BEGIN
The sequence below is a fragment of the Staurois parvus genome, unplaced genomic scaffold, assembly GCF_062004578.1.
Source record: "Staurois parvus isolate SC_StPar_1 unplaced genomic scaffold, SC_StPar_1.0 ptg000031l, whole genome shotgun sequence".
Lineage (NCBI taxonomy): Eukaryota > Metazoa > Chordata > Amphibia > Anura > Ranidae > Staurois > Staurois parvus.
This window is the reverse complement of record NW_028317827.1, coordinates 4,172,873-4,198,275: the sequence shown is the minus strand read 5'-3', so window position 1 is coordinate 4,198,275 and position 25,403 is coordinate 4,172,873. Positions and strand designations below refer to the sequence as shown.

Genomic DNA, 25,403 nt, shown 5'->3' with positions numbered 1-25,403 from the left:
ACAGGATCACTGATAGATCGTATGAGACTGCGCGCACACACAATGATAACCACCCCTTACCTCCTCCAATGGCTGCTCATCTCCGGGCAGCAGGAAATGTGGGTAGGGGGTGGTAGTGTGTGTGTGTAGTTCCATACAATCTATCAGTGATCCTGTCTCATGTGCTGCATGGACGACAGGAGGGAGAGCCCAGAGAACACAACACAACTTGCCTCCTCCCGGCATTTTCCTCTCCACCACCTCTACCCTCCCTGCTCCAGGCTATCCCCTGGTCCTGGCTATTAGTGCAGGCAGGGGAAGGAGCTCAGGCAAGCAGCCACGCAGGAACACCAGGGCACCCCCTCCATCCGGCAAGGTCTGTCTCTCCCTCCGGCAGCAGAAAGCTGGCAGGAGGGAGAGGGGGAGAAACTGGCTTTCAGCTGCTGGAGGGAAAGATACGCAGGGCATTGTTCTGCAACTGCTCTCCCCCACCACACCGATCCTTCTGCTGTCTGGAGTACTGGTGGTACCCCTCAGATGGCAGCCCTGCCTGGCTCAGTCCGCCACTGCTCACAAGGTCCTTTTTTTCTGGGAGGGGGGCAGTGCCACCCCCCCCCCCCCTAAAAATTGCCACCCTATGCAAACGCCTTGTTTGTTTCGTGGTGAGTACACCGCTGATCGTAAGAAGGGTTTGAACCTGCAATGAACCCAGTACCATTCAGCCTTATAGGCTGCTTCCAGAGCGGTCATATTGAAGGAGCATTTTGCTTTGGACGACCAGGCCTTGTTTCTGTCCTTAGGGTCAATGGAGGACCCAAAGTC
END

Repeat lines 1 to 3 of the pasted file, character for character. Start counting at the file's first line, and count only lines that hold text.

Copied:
The sequence below is a fragment of the Staurois parvus genome, unplaced genomic scaffold, assembly GCF_062004578.1.
Source record: "Staurois parvus isolate SC_StPar_1 unplaced genomic scaffold, SC_StPar_1.0 ptg000031l, whole genome shotgun sequence".
Lineage (NCBI taxonomy): Eukaryota > Metazoa > Chordata > Amphibia > Anura > Ranidae > Staurois > Staurois parvus.